Five Great BooksHopefully, you will have some time to abandon work for awhile this summer, get away and get some well-earned rest. When I get the chance to do that, I usually bring with me a few good books, to fill the time on a slow-moving summer day.

And while I am always open to a “hot, new” bestseller, I have always looked forward to bringing with me some “old friends” as well, books that I enjoyed so much that I want to read and reflect on them again. Here are the printed friends I’m planning to carry this year. Perhaps you’ll take a look at one or more of these; and, if you do, please send me a note or post a comment here so others can gain from your own opinions and insights.

Please don’t take the order of the books as an order of preference. My list is in alpha order by the author’s last name. These are all winners in my (ahem!) book. Read. Think. But, mostly, enjoy!

Mary Parker Follett Prophet of Management: A Celebration of Writings from the 1920s
Edited by Paulina Graham (Beard Books, 1995) [view on]

Mary Parker Follett died in 1933. So what has she to say to someone in 2013? Plenty. Follett published a wide range of avant garde articles and books. And it is amazing how she seemed to predict how organisations would evolve — and how managers would skew toward bossing instead of managing workers. She was one of the first women to address the London School of Economics, and she was a consultant to US President Theodore Roosevelt. I especially like her timeless advice on the importance of constructive conflict of the intellectual (not interpersonal) nature: when ideas clash constructively, better ideas often emerge.

The New Capitalist Manifesto: Building a Disruptively Better Business
Umair Haque (Harvard Business School Press, 2011) [view on]

Sometimes the summary information provided by the publisher is helpful is determining the attractiveness of a book. Here’s the blurb on this book:

“In this manifesto-style book, radical economist and strategist Umair Haque calls for the end of the corrupt business ideals that exemplify business as usual. His passionate vision for ‘Capitalism 2.0’, or ‘constructive capitalism’, is one in which old paradigms of wasteful growth, inefficient competition, and self-destructive ideals are left far behind at this reset moment. … Haque details a holistic five-step plan for both reducing the negative and exploitive nature of the current system and ensuring positive social and economic growth for the future.”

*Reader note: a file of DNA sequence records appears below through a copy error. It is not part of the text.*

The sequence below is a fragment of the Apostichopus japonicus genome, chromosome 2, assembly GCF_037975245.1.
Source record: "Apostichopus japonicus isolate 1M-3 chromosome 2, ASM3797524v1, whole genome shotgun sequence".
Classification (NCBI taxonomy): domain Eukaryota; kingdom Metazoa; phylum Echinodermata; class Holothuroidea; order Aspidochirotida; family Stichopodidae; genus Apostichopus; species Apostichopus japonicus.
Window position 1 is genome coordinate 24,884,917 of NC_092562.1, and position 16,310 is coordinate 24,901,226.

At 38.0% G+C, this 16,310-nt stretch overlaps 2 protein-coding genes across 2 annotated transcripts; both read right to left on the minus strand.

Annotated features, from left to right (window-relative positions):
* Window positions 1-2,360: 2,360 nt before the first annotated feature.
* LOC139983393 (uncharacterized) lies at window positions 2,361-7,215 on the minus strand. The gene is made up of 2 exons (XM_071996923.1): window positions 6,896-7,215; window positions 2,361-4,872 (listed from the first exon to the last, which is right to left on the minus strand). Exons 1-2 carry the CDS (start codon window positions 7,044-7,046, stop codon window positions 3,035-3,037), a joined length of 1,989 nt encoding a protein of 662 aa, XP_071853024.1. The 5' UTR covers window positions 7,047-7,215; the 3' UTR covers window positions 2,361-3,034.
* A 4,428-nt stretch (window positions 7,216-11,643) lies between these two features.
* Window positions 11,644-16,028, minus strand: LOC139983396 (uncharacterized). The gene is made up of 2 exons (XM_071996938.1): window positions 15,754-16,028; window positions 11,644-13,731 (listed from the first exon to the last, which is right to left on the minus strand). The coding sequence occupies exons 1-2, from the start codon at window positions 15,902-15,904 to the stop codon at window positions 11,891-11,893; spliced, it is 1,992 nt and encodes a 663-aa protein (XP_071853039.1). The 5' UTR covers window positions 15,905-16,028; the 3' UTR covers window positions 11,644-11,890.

Enticing, no? My own high estimate of the book comes from Haque pushing me to reconsider what the fundamentals of capitalism really are and what they should be.

Thinking, Fast and Slow
Daniel Kahneman (Penguin, 2012) [view on]

When Kahneman, a Nobel prizewinner, published this book, he also had to stand the test of approval by readers on Happily, almost 60 per cent of them gave it 5-stars. So I thought I would scan some of these reader reviews and really took a shine to one by a reader only idetified as “Le Grand”. Here it is:

“What a piece of work this is! Love, devotion, insight into the human mind and how it works and a compassion for the pressures endured by us all in our daily lives; it is all there for us lesser mortals to come to grips with the follies and foibles of our decision making processes. It also takes into account our natural laziness, which I must hold my hands up and say, yes; mea culpa, usually to my own detriment.”

My guess is that Le Grand and I both share an appreciation for what Kahneman does in this book: he makes a convincing argument for “thinking differently” by discussing the different ways we think. I really started to think differently after reading this book, and I promise that you’ll find the author far from a stuffy academic. Enthusiastic? Yes. Engaging? Yes. Worth your time? Absolutely.

Orbiting the Giant Hairball: A Corporate Fool’s Guide to Surviving with Grace
Gordon MacKenzie (Viking/Allen Lane, 1998) [view on]

I don’t think this book will ever go out-of-print. It’s published in a creative format to befit the creative ideas of the author. And you may be wondering what the “hairball” is? Per Amazon’s review: “Creativity is crucial to business success. But too often, even the most innovative organisation quickly becomes a ‘giant hairball’ — a tangled, impenetrable mass of rules, traditions and systems, all based on what worked in the past–that exercises an inexorable pull into mediocrity.”

Sadly, MacKenzie died not that long after he retired from a 30-year career at Hallmark. And the Internet has many encomiums to this truly original thinker. If you want a feel for this book, take a look at Eric Barton’s fine summary on Pitch. Or you may enjoy Dawn Lennon’s tribute on her blog.

MacKenzie’s legacy can be reduced to these few words: his book tells all of us how to be creative and innovative in the hostile environment of a large ongoing enterprise. And while the legacy may be that short, read the book and see if you don’t find his wisdom boundless.

The End of Competitive Advantage
Rita McGrath (Harvard Business Review Press, 2013) [view on]

This is the newest book on my list and caught my eye because even my initial quick scan indicated that it promised to be a provocative look at strategy at a critical moment — right now! You can find out more about the author at her website.

For now, let it suffice to say that, for all the great books on strategy that have been published over the years, the subject seems to be one that defies a single point of view, a one-size-fits-all approach. To make a contribution, a book must be right for the times. McGrath has a special interest: how to create a strategy that works in “uncertain and volatile environments”. I’m not sure about where you work, but all the managers in all the companies I encounter seem to feel that the marketplace has never been more uncertain nor more volatile. I just may read this book first once I get the time. It sounds that good!